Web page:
Tri-Star Pictures missed a golden opportunity releasing Jacob's Ladder two days after Halloween in 1990 instead of, say, a week before it. Where many movies timed to coincide with the holiday focus on blood and gore, Jacob's Ladder is about a man trying to stop demons from overtaking his soul. What's more Halloween-ish than that?
The film is a thriller about a Vietnam veteran plagued by visions of devils and monsters -- not just in his dreams but in real life, lurking in the shadows, pursuing him on the streets. The man, named Jacob Singer, is played by Tim Robbins, who in 1990 still had a guileless, almost naive quality to his performances, making him instantly sympathetic as a man beset with psychological problems.
On first viewing, the film is nerve-racking for a number of reasons, not least of which is that we don't know what is happening to Jacob. Is he losing his mind? Are there really demons all around him? Either is a possibility -- there are movies where supernatural things are real, and there are movies where they are only figments of crazy people's imaginations. Part of the thrill of Jacob's Ladder is not knowing which kind of movie it is.
Whatever the case, the director, Adrian Lyne, goes out of his way to put Jacob's visions in a real-world context. Lyne (who had previously made Flashdance and Fatal Attraction and would later direct Indecent Proposal) talks in the DVD's behind-the-scenes documentary about shooting all of the special effects "live," without post-production trickery. This makes them look less like glitzy Hollywood magic and more like authentic images. One of Lyne's most memorable creepy shots is of a man violently shaking his head back and forth at an impossible rate of speed. To film it, Lyne simply had the actor move his head rapidly while cranking the camera in slow-motion. Played back at regular speed, the head moves so fast it becomes blurry and jittery. Ta-da. The shot was effective, and it's been copied many times since. (I'm told that the Silent Hill video games, in particular, owe a lot to Jacob's Ladder.)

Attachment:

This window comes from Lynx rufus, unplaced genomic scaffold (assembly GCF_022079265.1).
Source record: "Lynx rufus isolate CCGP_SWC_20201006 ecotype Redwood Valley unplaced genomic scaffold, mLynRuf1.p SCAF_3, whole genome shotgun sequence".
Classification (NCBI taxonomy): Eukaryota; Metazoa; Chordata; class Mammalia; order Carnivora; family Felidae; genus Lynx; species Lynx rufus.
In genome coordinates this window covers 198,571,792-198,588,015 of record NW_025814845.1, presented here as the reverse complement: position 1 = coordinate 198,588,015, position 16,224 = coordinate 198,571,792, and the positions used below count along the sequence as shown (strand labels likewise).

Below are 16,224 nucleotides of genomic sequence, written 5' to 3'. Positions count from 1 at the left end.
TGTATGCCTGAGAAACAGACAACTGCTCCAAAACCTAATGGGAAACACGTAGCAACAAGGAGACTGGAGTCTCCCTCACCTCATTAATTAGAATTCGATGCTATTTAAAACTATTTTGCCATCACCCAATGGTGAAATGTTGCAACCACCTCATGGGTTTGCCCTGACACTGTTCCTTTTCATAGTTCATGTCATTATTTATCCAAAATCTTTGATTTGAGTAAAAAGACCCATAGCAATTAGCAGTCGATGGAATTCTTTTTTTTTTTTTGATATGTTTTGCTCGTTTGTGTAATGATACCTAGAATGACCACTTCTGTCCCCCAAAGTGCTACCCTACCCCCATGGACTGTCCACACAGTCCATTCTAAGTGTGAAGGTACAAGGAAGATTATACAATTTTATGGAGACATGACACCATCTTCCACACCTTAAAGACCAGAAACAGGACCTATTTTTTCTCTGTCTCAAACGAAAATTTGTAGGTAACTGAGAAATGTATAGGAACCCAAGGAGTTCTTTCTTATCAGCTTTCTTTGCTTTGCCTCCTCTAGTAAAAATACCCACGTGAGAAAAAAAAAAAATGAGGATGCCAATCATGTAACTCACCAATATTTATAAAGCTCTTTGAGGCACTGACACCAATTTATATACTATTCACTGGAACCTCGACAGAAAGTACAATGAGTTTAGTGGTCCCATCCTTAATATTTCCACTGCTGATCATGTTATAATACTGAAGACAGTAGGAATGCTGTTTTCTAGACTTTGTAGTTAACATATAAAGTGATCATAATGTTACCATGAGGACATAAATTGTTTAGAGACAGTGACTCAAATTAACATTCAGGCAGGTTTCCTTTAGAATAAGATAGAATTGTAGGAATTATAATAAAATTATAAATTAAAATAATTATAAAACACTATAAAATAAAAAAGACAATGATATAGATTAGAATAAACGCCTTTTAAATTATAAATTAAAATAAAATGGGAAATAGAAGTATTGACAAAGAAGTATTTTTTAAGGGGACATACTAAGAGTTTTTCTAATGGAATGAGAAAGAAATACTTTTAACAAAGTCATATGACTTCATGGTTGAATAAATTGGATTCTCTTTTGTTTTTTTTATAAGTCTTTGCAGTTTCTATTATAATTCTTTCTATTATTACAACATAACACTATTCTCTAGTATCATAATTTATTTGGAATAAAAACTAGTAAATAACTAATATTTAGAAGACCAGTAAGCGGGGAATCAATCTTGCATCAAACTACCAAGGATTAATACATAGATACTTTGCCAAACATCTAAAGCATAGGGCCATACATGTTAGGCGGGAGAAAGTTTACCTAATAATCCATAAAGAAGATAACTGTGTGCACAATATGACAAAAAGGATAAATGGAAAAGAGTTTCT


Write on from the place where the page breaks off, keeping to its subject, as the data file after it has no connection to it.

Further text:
Lyne was also intent on making Jacob's visions of demons appear plausible. He knew that if he went the traditional route -- devils with red skin, tails and horns -- it would look silly. Instead, he makes a demonic nurse's horns appear filed-down under her hat, and a demon's wings look like an extension of its shoulder blades, like a grotesque (but possible!) aberration of nature.
Religious symbolism abounds in the film, starting with the title, which refers to an incident in the 28th chapter of Genesis where the prophet Jacob dreams of a ladder ascending to heaven. In the dream, God promises Jacob that his descendants would be as numerous as the dust, and he declares the land on which Jacob is sleeping to be holy ground -- the Promised Land. It is at this same site that God later visits Jacob and changes his name to Israel.